Marching Band adapts to practice during the pandemic

Ally Guo | Staff Writer

Marching band members await instruction in masks, staying a safe distance away from others.

Flags spinning, horns blaring, the marching band surges onward in spite of a pandemic.

On July 14, Mason High School’s marching band began its summer practice. Numerous health and safety precautions had been put in place to ensure the safety of the band members, based on guidelines provided by the Centers for Disease Control and Prevention (CDC).

MHS Director of Bands Ed Protzman said that before in-person practice could begin at the school, the marching band had to submit a plan to be approved by the Warren County Health District and the school, outlining the safety precautions that would be put into place.

“In the past for summer marching band everybody would show up at once and just come into the school,” Protzman said. “This year every student, as they were arriving, would go through a line in their car. We would take their temperature and ask them if they have had any symptoms or if they’ve been exposed to COVID-19. We also staggered our arrival times so that all 250 kids didn’t show up at once.”

Other precautions include separating the students into several locations; wearing face masks, except when playing certain instruments; using face shields; using hand sanitizer; and maintaining a distance of six feet between individuals.

According to Protzman, the band department felt the need to go overboard with precautions in order to ensure the safety of students and staff and to allow the marching band to continue.

“We were not required to take temperatures every day,” Protzman said. “If you read the health department guidelines, students were supposed to do that at home, but we felt like we wanted to overdo everything.”

Senior saxophone section leader Ryan Weckstein said that he felt confident in the marching band’s ability to maintain safety during these times and believes its safe practices will continue into the future.

“Marching band has one of the best tight-knit communities, and everyone is all in it together,” Weckstein said. “The band staff and directors have told us what to do, and we’ve done such a good job in the past month, I don’t think it’s going to change in the future.”

Protzman said that despite initial worries about how the relationships between students would be impacted by social distancing, he was impressed by how well the students have obeyed safety instructions while still maintaining strong bonds.

“We were worried at first that [social distancing] was going to cause a negative impact,” Protzman said. “But we have found that because everybody was away for so long, everyone’s really happy to be here. Because there’s been a lot of things canceled and we’ve had to plan new things in place, we really developed a sense of camaraderie and a desire to achieve together so it actually in a way has made it a little bit tighter of a group.”

Though this camaraderie was not able to be created in a traditional band camp experience,  freshman baritone player Lydia Lysko said that she still felt extremely welcomed and close to the others in her section.

“The baritone section was so welcoming and we’re already all best friends and we just love hanging out with each other,” Lysko said. “They’re all so nice and they do the best they can to help everyone, and it’s really become like a second family to me.”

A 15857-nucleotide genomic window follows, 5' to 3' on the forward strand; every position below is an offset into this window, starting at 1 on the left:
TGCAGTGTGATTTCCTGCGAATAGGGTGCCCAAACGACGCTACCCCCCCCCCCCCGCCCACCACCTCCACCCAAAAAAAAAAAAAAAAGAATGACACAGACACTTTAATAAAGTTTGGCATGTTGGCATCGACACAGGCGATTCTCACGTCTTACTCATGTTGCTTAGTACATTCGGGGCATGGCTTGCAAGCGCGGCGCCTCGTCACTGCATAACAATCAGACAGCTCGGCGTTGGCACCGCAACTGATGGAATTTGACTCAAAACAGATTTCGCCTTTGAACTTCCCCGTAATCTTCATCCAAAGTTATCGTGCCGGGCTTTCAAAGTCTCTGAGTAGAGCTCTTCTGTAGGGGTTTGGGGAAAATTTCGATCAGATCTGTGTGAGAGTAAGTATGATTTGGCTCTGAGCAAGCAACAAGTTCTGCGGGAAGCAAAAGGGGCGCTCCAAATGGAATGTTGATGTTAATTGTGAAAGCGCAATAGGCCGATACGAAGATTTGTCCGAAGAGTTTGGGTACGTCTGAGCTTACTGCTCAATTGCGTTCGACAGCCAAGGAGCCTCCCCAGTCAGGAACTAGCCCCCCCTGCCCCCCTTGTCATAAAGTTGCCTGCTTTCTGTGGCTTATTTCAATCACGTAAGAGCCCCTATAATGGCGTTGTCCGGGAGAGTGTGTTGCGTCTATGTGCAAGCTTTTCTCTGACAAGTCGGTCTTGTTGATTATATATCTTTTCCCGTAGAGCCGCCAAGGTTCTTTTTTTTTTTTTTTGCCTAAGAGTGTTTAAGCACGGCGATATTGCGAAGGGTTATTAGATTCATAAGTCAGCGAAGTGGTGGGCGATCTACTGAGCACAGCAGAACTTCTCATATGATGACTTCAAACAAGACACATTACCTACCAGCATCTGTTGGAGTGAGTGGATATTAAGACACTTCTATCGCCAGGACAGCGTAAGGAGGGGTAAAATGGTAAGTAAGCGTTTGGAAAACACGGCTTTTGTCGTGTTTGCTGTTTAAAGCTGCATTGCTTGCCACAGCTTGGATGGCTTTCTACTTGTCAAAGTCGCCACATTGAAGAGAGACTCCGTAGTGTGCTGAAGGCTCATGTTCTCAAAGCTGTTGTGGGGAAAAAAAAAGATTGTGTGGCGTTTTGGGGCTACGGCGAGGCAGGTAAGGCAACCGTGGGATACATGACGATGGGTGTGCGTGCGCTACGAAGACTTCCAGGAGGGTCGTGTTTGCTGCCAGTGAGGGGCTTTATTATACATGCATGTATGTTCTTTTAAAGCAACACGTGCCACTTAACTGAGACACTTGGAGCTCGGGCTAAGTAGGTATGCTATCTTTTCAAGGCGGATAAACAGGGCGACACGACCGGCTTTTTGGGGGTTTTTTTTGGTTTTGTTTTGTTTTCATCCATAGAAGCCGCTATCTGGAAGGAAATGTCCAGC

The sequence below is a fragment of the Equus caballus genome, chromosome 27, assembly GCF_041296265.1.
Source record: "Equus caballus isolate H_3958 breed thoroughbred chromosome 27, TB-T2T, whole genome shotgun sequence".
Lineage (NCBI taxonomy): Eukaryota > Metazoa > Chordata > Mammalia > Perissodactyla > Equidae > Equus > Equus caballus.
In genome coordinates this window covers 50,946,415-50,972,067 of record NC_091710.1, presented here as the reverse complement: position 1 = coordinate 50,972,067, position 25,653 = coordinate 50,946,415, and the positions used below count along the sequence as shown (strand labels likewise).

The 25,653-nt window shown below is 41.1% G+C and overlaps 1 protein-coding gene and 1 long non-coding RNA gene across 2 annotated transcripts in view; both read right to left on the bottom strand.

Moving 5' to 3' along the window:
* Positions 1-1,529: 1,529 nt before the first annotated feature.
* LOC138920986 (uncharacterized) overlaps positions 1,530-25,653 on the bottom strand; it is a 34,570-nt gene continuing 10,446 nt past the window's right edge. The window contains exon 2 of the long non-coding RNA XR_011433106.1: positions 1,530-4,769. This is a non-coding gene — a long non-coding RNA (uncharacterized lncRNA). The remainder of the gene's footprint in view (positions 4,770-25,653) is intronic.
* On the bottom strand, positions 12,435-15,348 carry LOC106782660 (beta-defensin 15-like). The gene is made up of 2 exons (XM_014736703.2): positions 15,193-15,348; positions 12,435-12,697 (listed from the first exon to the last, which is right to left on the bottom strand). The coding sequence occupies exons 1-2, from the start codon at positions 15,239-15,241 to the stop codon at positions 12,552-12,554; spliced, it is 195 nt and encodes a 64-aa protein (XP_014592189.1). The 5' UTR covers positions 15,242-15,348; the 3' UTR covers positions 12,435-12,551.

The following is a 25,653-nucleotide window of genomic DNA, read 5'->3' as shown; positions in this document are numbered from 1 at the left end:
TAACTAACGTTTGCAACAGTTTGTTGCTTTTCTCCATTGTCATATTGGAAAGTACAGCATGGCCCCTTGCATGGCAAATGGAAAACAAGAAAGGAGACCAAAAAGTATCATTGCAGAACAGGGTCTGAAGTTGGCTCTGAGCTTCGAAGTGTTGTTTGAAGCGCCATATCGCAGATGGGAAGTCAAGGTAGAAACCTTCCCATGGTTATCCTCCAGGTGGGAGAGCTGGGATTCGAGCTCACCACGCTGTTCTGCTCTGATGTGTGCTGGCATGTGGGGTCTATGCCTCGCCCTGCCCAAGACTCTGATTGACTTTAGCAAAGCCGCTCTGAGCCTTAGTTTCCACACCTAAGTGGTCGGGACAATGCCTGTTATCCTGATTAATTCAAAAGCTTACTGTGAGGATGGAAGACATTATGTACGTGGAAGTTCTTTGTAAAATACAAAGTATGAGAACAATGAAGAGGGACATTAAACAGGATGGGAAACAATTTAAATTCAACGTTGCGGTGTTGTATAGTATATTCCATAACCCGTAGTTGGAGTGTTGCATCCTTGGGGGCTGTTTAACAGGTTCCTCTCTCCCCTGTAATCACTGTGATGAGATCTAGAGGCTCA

While the overall dynamic of marching band has not changed, there have been some negative consequences as a result of COVID-19. Most disappointing to many students, according to junior clarinet section leader Krish Shah, was the many events that were canceled.

“Usually we would have this really big Grand Nationals tournament held in Indianapolis at Lucas Oil [Stadium],” Shah said. “And while this year we are going there, it’s not going to be a full competition; it’s just going to be us at Lucas Oil doing a showcase… That kind of takes away from working hard all throughout the year, and while there is still pay off this year, I feel like there’s greater pay off in going to Grand Nationals.”

These canceled events hit the freshmen and seniors especially harshly, as the freshmen have yet to experience a major performance and the seniors have just lost some of their last events. To combat this, the band directors worked hard to find new opportunities for the students.

“On September 17, we’re going to have to have our performance at the high school, just for us,” Weckstein said. “October 10, we’re still doing our Mason Invitational just like normal with other bands and there will be some cool festivities. We lost some amazing opportunities that we used to do every year, but we’re gaining a lot of awesome opportunities this year as well.”

There are also plans to rent out a big venue, such as a stadium, for a couple hours to do a final performance of the year.

Despite all the challenges that the marching band has experienced this year, its members have been working hard to make this season the best it can be and are eager to be a part of this amazing community.

“We all want to participate in marching band–that’s why we signed up in the first place,” Lysko said. “It’s just unfortunate that COVID had to happen during our season, but everyone is really just trying to do their best that they can to make sure that we can have an enjoyable season, even though all the challenges that we’ve had.”

Photos by Evelina Gaivoronskaia